A quest for gastro-liberation, an excuse to buy more cookbooks…


A variation on a theme

So listen, I know that I started this whole food challenge thing because I wanted to break out of a cooking rut.

However, sometimes a little comfort isn’t a bad thing. Sometimes, the well-worn tread of the familiar is soothing in its predictability. Sometimes you just want to feel like you’re on home ground when you feel that everything else around you is adrift.

Much of the cooking that I’ve been doing lately has centred around a variation on a theme. Lots of roast chickens; bubbling pots of stock; stickily caramelised roast vegetables; and lentil salads, glistening with mustard and lemon juice. I’m not going to patronise you readers – I am sure you don’t need another roast chicken recipe or lecture on the joys of stock making.

However, what I will do is talk about two lentil things that I make quite frequently because they require little thought or planning. Honestly, this is genuine store cupboard stuff – none of that “I always keep nam pla and galangal in the pantry” nonsense. (I actually do but that’s besides the point…) What I love about these recipes is that you can make it with whatever you’ve got hanging about the kitchen. You can dress it up or go frugal; either will satisfy. Best of all, make it once and you won’t have to consult the recipe again. Make it again slightly differently every time, you’ll refine and improve it every time. Who knows, before long you might feel ready to venture out onto choppy waters again.

Lentil & tomato soup

This was the first soup I ever made and I was overjoyed at how easy it was to make. Since then, I’ve experimented with different variations: a sweet and spicy version studded with slices of chorizo; invigorating earthy spiciness with toasted cumin seeds undercut with cider vinegar; a version rich with red wine and lardons; and a straightforward, hearty version made with roasted tomatoes, homemade chicken stock and leftover roast chicken. Also, this freezes incredibly well – make twice the amount you want to eat, it won’t entail any extra effort on your part.

1 x 400g can chopped tomatoes

1 mug lentils (green, red or puy, take your pick – cooking time will vary according to what type you choose)

an onion, chopped

a few cloves of garlic, chopped

1 tablespoon cumin seeds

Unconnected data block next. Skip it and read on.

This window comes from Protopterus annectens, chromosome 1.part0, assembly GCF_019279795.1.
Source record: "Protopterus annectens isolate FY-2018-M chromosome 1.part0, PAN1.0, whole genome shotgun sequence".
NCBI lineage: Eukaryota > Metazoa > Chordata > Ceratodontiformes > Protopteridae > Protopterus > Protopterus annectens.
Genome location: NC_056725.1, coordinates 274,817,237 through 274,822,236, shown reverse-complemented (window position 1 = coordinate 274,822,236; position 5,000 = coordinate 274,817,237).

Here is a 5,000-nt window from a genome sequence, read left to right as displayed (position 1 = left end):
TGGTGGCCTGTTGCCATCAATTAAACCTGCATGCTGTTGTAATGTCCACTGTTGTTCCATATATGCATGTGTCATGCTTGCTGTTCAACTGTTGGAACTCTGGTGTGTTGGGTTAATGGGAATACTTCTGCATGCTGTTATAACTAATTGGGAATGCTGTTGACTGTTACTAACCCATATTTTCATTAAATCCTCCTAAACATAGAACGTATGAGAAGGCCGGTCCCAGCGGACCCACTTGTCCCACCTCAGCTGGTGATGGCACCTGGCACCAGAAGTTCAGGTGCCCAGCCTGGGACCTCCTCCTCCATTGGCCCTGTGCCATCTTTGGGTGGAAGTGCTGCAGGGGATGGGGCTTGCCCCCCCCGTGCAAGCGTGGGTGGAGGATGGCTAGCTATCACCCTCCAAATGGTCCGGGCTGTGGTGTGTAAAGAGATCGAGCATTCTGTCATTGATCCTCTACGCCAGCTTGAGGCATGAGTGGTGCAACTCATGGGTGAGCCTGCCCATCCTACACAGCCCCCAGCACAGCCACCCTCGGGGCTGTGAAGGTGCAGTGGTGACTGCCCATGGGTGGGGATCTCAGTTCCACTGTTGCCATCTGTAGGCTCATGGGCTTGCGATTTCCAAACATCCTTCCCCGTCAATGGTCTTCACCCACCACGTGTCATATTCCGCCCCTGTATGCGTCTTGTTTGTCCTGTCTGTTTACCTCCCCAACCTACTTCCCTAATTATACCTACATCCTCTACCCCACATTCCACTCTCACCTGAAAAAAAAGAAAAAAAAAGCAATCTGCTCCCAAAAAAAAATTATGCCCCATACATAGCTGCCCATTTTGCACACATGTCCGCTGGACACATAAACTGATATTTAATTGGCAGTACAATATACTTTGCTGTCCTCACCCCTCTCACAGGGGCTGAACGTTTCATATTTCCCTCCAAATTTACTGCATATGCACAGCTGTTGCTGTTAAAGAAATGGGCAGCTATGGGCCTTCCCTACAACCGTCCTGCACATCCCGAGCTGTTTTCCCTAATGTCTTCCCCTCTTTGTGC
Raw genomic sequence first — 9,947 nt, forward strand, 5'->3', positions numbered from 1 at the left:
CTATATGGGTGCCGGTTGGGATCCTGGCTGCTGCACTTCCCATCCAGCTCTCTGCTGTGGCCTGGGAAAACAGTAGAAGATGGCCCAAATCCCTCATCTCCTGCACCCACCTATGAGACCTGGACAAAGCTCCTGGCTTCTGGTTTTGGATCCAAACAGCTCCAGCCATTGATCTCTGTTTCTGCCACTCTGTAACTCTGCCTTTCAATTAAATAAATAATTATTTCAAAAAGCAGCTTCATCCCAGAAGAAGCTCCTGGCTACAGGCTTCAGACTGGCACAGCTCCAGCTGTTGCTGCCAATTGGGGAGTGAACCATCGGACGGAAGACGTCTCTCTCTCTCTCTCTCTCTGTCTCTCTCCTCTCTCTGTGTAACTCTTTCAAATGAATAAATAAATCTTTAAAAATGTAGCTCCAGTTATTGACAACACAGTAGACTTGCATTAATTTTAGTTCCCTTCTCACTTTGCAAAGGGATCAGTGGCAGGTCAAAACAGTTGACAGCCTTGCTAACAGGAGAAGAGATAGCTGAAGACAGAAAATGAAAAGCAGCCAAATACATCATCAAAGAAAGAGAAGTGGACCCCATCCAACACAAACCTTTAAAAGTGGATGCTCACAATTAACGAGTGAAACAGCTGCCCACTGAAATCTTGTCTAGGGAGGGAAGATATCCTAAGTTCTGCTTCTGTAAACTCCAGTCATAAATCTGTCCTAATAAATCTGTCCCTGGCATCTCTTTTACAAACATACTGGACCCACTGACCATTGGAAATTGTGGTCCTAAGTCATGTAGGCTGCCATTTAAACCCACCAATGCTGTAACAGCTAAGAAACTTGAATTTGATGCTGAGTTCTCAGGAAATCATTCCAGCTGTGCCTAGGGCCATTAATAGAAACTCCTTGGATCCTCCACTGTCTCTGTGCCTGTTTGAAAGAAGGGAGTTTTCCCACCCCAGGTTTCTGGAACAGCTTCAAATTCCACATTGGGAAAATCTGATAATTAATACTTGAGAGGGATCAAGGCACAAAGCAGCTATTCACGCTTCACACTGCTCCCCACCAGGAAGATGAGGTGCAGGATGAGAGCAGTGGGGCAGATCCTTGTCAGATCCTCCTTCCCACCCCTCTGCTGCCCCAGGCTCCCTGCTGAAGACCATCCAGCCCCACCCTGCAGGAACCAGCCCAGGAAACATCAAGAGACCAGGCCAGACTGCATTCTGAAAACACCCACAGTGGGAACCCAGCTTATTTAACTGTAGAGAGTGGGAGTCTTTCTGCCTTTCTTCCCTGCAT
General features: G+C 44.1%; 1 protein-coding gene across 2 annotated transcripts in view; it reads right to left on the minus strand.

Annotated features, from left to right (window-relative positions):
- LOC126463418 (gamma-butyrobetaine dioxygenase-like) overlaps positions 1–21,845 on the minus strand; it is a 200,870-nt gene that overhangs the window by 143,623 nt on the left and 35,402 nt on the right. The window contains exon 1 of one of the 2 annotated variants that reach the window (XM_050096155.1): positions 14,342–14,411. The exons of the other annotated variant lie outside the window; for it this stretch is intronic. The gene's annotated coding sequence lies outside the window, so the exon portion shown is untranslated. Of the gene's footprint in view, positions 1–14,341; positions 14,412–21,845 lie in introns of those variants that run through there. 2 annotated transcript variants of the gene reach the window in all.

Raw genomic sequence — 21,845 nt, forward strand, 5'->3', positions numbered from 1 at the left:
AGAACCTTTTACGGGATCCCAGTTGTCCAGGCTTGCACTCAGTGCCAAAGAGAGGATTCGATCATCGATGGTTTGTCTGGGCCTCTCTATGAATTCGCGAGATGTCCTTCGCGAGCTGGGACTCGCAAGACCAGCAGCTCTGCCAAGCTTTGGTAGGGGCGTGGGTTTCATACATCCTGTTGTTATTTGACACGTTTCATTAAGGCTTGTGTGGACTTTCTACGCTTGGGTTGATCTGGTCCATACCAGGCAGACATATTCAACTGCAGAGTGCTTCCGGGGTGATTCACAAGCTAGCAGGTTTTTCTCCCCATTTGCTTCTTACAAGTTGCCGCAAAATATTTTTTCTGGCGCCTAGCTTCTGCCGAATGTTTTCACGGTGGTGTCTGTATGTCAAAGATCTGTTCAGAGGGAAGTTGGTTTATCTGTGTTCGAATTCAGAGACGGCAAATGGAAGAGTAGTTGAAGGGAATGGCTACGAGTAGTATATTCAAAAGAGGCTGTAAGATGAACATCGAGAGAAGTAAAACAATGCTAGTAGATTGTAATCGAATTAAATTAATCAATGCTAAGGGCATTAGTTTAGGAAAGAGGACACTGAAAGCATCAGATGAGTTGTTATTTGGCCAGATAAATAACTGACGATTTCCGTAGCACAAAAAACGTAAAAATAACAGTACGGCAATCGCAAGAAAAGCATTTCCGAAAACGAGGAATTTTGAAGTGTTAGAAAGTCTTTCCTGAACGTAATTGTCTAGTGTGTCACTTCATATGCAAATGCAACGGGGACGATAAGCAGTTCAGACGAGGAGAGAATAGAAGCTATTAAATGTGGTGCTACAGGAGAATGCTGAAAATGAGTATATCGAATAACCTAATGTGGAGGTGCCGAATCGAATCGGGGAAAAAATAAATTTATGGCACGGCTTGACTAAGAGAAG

1 teaspoon chilli flakes

vinegar (again any type will do – I have used sushi vinegar in a pinch before)

salt & pepper

olive oil

Heat up a glug of olive oil in a large saucepan and gently fry the onion, garlic, cumin and chilli flakes until translucent and soft. Add in a generous mug of your lentil of choice and continue frying for another minute or so. Increase the heat and add in a large slug of vinegar, let it bubble and reduce down for about a minute before adding the can of tomatoes. Fill the empty can halfway with tap water and swoosh out the remains into the saucepan. Bring the soup to the boil and then immediately reduce the heat to the lowest simmer. Let it cook for as long as the lentils need (be careful with red lentils, you don’t want them to overcook into a mush. My preferred lentil is the green lentil, it will retain a nutty bite and provide nice texture to the soup). Season to taste before serving.


Try it with either bacon, lardons or chorizo (added in when frying the onions and garlic) or leftover roast chicken (added in to warm through before serving).

For a more luxe version, ditch the canned tomatoes. Try roasting tomatoes and garlic to intensify their sweetness and bolster with homemade chicken stock. This marries well with the substitution of finely chopped chilli, smoked paprika and ground coriander.

Roasted sweet potato and lentil salad

This recipe is actually a request for my Library Wife. She came to visit this weekend and knowing how much she likes my roast chicken, I decided to treat her to my new favourite salad. This salad works well with any roastable vegetables you have to hand but what makes it really sing is the vinaigrette which is an adaptation of the classic French vinaigrette.

a generous mugful of green lentils

1 large sweet potato

a few cloves of garlic

salad leaves, washed and torn

fine beans, lightly boiled

a lemon

mustard (wholegrain, French or English – again your choice)

vinegar (I like cider but again, anything apart from malt will do)

extra virgin olive oil

salt & papper

Preheat your oven to 180c/gas mark 5.